Liege-Bastogne-Liege: Maxim Iglinsky makes it two out of three for Astana in the Ardennes
Kazakh catches Nibali with a kilometre to go, team mate and Amstel Gold winner Gasparotto third

Maxim Iglinsky has followed up Astana team mate Enrico Gasparotto's victory in last week's Amstel Gold Race by today winning the Liege-Bastogne-Liege, the third and final race of Ardennes Week. The Kazakh rider, who celebrated his 31st birthday last week, caught lone escapee Vincenzo Nibali of Liquigas Cannondale just before the flamme rouge, and beat him by 20 seconds. Gasparotto himself won the sprint for third place from a small group including Garmin-Barracuda's Dan Martin and Europcar's Thomas Voeckler.

In 2010, Iglinsky won the Strade Bianche as well as securing top ten placings in Milan-San Remo, Gent Wevelgem and the Tour of Flanders. Second to RadioShack-Nissan’s Fabian Cancellara in this season’s Strade Bianche, his victory today underlines his status as one of the stronger yet less heralded riders when it comes to the Classics.

Nibali, third in the year’s opening Monument, Milan-San Remo, had been found wanting in the sprint there against the two riders with whom he had attacked on the Poggio there, Cancellara and eventual winner, GreenEdge’s Simon Gerrans.

From the moment the Sicilian attacked today 20 kilometres from the finish on the Côte de La Roche aux Faucons, the penultimate climb of the 257.5km race, it was clear that his tactic was to use his descending and cornering skills to stretch out as much as an advantage as possible over what was now a select group chasing him.

That group contained some big names, including Euskaltel-Euskadi’s Samuel Sanchez and local hero and defending champion Philippe Gilbert of BMC Racing, who in this race 12 months ago had become only the second man to win all three Ardennes Classics in the same season.

Entering the final ten kilometres, Iglinsky and Katusha’s Joaquin Rodriguez, winner of Fleche Wallonne during the week, led the chase and with the group behind them looking disorganised, they appeared to be the only threat to the 2010 Vuelta winner as he sought to seal his first big Classics win.

As Nibali headed into the final two kilometres, his advantage was tumbling rapidly as Iglinsky, by now on his own, closed in on him and, with the flamme rouge in sight, passed the Italian who had no strength left to try and get on the Kazakh’s wheel, although he did hold on for second place.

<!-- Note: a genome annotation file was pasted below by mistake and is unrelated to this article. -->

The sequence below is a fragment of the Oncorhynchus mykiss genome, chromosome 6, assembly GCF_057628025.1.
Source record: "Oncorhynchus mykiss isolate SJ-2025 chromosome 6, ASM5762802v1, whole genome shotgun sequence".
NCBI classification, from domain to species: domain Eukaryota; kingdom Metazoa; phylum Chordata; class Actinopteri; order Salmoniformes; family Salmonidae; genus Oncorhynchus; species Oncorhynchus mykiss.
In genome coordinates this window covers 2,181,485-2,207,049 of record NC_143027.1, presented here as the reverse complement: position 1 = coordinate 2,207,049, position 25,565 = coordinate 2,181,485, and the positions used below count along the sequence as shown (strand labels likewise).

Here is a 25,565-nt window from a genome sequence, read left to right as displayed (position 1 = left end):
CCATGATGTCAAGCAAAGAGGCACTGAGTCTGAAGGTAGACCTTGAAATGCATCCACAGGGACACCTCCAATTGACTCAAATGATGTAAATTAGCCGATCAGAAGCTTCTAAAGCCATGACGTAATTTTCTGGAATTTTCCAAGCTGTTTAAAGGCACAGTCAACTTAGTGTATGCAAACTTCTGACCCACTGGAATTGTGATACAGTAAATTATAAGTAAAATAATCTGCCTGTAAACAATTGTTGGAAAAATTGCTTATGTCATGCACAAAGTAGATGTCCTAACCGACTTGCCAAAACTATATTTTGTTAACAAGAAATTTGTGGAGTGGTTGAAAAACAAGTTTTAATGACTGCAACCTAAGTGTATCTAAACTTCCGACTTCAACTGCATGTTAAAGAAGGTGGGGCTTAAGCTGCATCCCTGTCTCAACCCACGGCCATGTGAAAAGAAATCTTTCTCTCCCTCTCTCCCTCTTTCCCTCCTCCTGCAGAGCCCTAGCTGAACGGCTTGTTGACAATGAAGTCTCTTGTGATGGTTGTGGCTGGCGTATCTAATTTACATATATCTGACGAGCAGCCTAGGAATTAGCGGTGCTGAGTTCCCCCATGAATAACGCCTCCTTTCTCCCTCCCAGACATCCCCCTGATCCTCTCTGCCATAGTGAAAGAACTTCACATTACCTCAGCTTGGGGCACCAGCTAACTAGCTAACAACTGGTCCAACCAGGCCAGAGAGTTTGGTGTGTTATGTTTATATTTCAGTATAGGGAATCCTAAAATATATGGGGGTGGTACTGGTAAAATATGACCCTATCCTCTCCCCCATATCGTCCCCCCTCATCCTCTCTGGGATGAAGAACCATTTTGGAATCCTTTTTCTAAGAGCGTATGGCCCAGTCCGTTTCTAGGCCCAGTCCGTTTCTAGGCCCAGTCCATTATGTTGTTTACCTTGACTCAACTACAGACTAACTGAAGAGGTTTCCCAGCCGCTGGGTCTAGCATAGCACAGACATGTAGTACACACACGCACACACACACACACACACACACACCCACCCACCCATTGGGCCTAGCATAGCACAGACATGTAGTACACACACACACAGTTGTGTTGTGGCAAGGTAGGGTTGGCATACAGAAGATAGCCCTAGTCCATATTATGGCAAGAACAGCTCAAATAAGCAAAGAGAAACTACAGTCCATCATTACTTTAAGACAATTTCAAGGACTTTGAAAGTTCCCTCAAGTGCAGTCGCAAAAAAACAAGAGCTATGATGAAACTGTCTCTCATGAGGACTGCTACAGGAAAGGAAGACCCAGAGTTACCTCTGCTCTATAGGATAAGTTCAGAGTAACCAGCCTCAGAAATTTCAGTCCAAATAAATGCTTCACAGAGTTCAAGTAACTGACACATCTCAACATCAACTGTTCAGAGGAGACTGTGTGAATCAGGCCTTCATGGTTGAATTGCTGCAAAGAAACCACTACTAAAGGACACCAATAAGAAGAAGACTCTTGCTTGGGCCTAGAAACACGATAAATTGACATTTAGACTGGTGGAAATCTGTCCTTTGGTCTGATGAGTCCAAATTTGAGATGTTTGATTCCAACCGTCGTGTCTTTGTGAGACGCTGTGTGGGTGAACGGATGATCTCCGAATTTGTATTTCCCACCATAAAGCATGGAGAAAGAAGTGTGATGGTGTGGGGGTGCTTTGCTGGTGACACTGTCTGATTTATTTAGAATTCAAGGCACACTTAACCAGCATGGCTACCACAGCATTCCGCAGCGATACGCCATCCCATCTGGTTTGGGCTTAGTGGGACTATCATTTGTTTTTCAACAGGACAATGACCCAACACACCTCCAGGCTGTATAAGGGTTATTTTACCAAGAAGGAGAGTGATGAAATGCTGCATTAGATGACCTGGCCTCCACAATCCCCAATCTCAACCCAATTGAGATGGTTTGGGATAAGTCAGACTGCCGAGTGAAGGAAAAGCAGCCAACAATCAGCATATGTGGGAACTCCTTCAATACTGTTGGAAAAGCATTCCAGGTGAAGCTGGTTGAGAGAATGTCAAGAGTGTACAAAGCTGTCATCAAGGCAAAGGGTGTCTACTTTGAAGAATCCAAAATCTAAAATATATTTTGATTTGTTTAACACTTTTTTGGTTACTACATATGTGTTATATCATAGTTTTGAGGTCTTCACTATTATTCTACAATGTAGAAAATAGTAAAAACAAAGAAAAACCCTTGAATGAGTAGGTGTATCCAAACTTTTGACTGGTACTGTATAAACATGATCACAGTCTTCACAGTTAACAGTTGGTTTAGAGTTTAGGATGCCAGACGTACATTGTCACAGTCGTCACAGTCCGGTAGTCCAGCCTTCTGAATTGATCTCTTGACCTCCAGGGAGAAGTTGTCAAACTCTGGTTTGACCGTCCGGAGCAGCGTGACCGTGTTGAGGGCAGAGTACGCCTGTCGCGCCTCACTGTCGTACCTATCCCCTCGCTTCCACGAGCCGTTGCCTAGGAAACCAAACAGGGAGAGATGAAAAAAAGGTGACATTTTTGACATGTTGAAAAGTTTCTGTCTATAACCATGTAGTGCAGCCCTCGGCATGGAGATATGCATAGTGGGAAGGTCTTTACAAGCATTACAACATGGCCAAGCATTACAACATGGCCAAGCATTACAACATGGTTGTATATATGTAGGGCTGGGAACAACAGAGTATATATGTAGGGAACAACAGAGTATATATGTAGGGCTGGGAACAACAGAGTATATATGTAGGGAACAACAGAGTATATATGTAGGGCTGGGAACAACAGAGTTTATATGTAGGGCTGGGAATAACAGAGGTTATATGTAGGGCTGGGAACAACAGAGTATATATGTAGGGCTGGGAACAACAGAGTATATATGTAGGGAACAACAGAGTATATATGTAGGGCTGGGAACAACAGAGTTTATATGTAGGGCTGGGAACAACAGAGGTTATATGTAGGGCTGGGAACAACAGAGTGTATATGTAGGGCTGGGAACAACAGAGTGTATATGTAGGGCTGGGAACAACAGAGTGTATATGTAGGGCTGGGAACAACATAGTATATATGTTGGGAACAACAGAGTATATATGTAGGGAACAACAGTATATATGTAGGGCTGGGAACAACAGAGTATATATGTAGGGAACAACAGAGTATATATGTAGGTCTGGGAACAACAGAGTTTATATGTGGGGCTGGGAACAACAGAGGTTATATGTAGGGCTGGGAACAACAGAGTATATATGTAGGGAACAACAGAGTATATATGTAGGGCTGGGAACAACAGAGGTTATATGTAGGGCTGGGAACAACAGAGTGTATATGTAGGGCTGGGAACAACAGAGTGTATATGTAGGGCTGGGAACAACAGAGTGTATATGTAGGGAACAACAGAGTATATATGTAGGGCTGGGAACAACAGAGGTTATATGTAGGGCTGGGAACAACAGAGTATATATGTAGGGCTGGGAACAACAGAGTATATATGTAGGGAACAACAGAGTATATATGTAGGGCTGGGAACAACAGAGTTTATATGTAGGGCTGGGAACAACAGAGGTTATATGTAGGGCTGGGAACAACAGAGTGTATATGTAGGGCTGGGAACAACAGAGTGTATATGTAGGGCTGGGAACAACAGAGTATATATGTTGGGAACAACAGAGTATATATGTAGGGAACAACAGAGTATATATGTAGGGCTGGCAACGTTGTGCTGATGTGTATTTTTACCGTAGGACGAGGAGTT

First raced in 1892, Liege-Bastogne-Liege is the oldest of all the Classics, although it was not raced between 1895 and 1907, not in 1910, which together with suspension of racing during both World Wars, means that three of the other four Monuments lead it in terms of editions.

Today’s 98th running of the race took place amid intermittent rain, with three riders, Dario Cataldo of Omega Pharma-Quick Step, Argos-Shimano’s Simon Geschke and Kevin Ista of Accent Jobs getting away from the peloton with almost 40km route already covered.

That trio would subsequently be joined by another three riders, Reinier Honig of Lanbouwkrediet, Gregory Habeaux of Accent Jobs, and Team Type 1’s Alessandro Bazzana, and working together the six would establish a lead of more than 12 minutes.

That advantage had been halved by the time the race reached its halfway point and by the time the race approached the Cote de la Redoute, around 40 kilometres out, just Cataldo and Bazzana remained a minute ahead of the main group, and had been joined by riders including Europcar’a Pierre Rolland and Vasil Kiryienka of Movistar, who had bridged across.

The latter’s team leader, Alejandro Valverde, who admitted that he had suffered from flu in the run-up to Ardennes Week, had seen his hopes dashed on the Redoute when he suffered a mechanical problem on the steepest part of the climb.

None of Cataldo, Rolland or Kiryienka was able to respond to Nibali’s burst of acceleration on the Côte de La Roche aux Faucons, although his bid for glory thwarted thanks to Iglinsky’s response.

Liege-Bastogne-Liege 2012 result  

1  IGLINSKIY Maxim     ASTANA PRO TEAM        6h 43' 52"
2  NIBALI Vincenzo     LIQUIGAS-CANNONDALE     + 00' 21"
3  GASPAROTTO Enrico   ASTANA PRO TEAM         + 00' 36"
4  VOECKLER Thomas     TEAM EUROPCAR           + 00' 36"
5  MARTIN Daniel       GARMIN-BARRACUDA        + 00' 36"
6  MOLLEMA Bauke       RABOBANK CYCLING TEAM   + 00' 36"
7  SANCHEZ Samuel      EUSKALTEL-EUSKADI       + 00' 36"
8  SCARPONI Michele    LAMPRE-ISD              + 00' 36"
9  HESJEDAL Ryder      GARMIN-BARRACUDA        + 00' 36"
10 VANENDERT Jelle     LOTTO-BELISOL TEAM      + 00' 36"
11 NOCENTINI Rinaldo   AG2R LA MONDIALE        + 00' 36"
12 ROLLAND Pierre      TEAM EUROPCAR           + 00' 36"
13 MORENO Daniel       KATUSHA TEAM            + 00' 36"
14 KISERLOVSKI Robert  ASTANA PRO TEAM         + 00' 36"
15 RODRIGUEZ Joaquin   KATUSHA TEAM            + 01' 00"
16 GILBERT Philippe    BMC RACING TEAM         + 01' 27"
17 COSTA Rui           MOVISTAR TEAM           + 02' 11"
18 SIMON Julien        SAUR-SOJASUN            + 02' 11"
19 GERRANS Simon       GREENEDGE CYCLING TEAM  + 02' 11"
20 NORDHAUG Lars-Peter SKY PROCYCLING          + 02' 11"

Born in Scotland, Simon moved to London aged seven and now lives in the Oxfordshire Cotswolds with his miniature schnauzer, Elodie. He fell in love with cycling one Saturday morning in 1994 while living in Italy when Milan-San Remo went past his front door. A daily cycle commuter in London back before riding to work started to boom, he's been news editor at road.cc since 2009. Handily for work, he speaks French and Italian. He doesn't get to ride his Colnago as often as he'd like, and freely admits he's much more adept at cooking than fettling with bikes.